Matchbox 1/72 Hunter T.MK.7
KIT #: PK-117 (1976)
PRICE: $16.98  Out of producton
DECALS: Two options
REVIEWER: Victor Scheuerman
NOTES: Includes bits to make single seat FGA.9


The Hawker Hunter prototype first flew on July 20, 1951, and entered RAF service in 1954. Hunters formed the backbone of RAF fighter strength up to the mid-1960s and over 400 were exported. Many Hunters remained in service in the UK and overseas well into the 1980s. The Hunter T7 two seater trainer entered RAF service in 1960. These were a combination of new aircraft and converted older F4 fighters. For the 1961/62 air display seasons, No 92 Squadron formed the RAF aerobatic team known as the ‘Blue Diamonds’. Though operating mainly the Hunter F6s, the team also had at least one T7 which often took part in the displays. The Hunter FGA 9 was an improved ground attack version of the F6, eventually serving with nine RAF squadrons with 92 being one of the last two. (Thanks to the kit instruction sheet.)


The 56 parts (Included both single and two-seat canopies) are cleanly molded no flash apparent. Surface detail is a combination of fine raised lines (some on the wing control surfaces for some reason) and over done engraved ones.  As Matchbox generously supplies both the single and two-seater in the same box, these are catered for with two separate cockpit assemblies. Both have a ‘bench’ molding on the interior for the seat(s) to attach to. The only difference is the trainer has both seats molded to an aft bulkhead that completely closes off the aft fuselage. The only additional details are the well sculptured aircrew and the main instrument panels molded with the cockpit halves. With the cockpit being painted black, and the fact that the decal sheet includes two very nice decals for instrument panels, one should be able to get away with just adding some harnesses to the seats.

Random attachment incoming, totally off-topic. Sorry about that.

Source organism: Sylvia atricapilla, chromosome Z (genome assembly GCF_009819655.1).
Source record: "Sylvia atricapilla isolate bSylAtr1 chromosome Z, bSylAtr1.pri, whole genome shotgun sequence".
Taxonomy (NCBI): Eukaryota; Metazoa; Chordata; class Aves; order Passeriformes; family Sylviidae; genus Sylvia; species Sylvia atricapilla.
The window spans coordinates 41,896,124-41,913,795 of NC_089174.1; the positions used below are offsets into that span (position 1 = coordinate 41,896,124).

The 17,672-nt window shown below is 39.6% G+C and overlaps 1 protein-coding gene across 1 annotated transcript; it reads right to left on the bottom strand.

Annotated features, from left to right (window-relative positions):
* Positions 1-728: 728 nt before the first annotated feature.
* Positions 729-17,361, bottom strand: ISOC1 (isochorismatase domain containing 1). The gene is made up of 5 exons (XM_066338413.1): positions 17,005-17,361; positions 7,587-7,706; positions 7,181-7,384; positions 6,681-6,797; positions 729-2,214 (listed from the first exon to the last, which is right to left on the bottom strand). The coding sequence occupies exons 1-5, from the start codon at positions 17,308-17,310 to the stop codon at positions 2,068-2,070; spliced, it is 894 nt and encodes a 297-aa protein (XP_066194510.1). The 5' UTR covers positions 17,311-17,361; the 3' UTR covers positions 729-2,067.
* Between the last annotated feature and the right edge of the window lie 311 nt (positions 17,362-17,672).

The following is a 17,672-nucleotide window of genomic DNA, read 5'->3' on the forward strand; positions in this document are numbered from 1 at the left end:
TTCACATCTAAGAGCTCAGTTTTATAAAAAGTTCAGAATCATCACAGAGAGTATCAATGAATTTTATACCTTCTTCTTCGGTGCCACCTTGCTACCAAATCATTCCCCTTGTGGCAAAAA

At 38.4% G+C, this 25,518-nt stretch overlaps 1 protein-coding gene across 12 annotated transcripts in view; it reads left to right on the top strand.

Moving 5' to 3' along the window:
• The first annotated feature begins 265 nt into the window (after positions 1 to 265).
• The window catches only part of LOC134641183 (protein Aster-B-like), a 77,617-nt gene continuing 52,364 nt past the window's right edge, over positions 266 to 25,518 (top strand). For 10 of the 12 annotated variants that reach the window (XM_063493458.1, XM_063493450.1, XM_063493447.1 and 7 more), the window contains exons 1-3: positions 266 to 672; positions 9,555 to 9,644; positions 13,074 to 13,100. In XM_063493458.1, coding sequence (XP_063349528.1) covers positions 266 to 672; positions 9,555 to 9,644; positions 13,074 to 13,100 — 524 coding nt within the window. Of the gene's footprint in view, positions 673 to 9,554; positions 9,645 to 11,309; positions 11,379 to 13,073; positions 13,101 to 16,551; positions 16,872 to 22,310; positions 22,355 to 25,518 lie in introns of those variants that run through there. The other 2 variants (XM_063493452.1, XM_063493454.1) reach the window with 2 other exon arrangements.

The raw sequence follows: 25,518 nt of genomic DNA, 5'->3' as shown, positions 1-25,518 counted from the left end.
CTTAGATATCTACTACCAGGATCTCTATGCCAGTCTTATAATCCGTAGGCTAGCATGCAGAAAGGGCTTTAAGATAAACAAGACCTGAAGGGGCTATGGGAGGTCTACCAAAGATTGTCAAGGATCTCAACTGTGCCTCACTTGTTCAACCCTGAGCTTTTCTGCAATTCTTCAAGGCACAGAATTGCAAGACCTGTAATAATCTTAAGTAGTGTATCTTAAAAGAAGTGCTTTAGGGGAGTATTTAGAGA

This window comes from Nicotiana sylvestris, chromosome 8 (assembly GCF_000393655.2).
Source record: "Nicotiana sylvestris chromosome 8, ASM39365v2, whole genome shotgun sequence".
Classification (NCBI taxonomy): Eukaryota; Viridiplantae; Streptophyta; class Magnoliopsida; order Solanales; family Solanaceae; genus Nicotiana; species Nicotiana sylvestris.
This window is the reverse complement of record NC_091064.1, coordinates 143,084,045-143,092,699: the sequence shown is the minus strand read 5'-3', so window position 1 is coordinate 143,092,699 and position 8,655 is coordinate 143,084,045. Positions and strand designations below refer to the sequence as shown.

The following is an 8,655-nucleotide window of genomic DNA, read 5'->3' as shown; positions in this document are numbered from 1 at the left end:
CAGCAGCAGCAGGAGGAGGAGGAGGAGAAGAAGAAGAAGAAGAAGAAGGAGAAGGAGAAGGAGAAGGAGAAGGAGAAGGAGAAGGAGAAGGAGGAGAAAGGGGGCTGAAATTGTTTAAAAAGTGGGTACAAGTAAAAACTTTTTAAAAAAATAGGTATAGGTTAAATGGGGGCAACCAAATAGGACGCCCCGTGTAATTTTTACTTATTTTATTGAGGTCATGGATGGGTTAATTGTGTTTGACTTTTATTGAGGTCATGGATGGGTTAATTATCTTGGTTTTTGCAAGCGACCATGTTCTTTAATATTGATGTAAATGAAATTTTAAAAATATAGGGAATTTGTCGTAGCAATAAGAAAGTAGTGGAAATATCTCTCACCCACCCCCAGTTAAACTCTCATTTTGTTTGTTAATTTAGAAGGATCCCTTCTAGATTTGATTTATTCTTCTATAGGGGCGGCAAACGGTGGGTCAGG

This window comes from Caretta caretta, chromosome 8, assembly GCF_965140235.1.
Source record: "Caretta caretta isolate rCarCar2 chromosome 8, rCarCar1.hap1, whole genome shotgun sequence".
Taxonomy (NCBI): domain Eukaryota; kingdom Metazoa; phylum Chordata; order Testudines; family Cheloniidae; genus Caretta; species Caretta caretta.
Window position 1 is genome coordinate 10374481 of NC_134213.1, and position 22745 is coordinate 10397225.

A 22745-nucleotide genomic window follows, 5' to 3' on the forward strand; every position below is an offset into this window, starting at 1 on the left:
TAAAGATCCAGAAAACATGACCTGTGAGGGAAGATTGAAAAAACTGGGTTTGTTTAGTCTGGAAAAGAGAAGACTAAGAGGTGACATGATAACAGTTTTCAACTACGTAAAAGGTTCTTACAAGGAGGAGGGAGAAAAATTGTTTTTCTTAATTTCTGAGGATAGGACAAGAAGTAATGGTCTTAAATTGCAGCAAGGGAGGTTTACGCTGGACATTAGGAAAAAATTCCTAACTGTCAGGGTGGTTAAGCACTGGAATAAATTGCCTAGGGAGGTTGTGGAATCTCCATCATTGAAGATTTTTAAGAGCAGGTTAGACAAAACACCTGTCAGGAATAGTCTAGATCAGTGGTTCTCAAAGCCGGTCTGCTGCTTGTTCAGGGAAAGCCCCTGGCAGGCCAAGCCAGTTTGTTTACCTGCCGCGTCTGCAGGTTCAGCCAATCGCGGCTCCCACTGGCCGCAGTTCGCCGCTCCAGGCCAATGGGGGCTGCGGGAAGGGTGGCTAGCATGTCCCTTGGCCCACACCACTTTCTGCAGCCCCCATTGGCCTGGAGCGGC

These cockpits are treated a subassemblies that are glued into the aft fuselage. In addition, two separate upper fuselage inserts are provided to compensate for the difference in the variants of the configurations at this join. The nose gear bay is framed in, but the main bays are not. All of the tires have very nice details on the wheels, and the nose tire and leg are one molding, though it does look good. All the gear doors are well molded with perhaps being a little too thick, nothing that a few minutes of wet sanding on a flat surface cannot improve.

Matchbox was not stingy with the external stores, offering rocket pods and two sizes of drop tanks. The last external detail is the separate lower fuselage brake that does have rib detail molded onto the interior surface.

Assembly is covered over 14 steps that are well illustrated and detail colour notes are offered at the end. This kit has a nice three view of the single seater showing the camouflage pattern and decal placement and there is also a scrap view of the trainer’s lower nose showing a decal location. The kit decals still look good and there are two options. 

The aerobatic trainer used by 92 Squadron is over all blue with white lightning bolts on the fuselage and drop tank. All the national markings also have white piping and a miniature squadron motif is carried below the cockpit on top of a checkered rectangle in the squadron colours (yellow and red). The white wing tips are the final dash of colour and this would make a most attractive subject.

An operational F.6 of 58 Squadron is the second option and this is painted in the then standard Dark Green and Dark Grey over Light Grey camouflage pattern. All of the national insignias are in the low-viz format but the unit insignia is large and in full colour below the cockpit. This is an owl on a white disc on top of a blue banner with green diamonds. In addition to these markings, some basic stencils are included along with the previously mentioned instrument panels.


The Revell Germany 1/72 single seat Hunter has been available for some time.  As an after market resin conversion for the two seater will be available or is now, does remove some of the attraction of this kit. However, if you have one in the stash, by filling in the worst of the trenches, a decent kit can be made. 

Victor Scheuerman

December 2008

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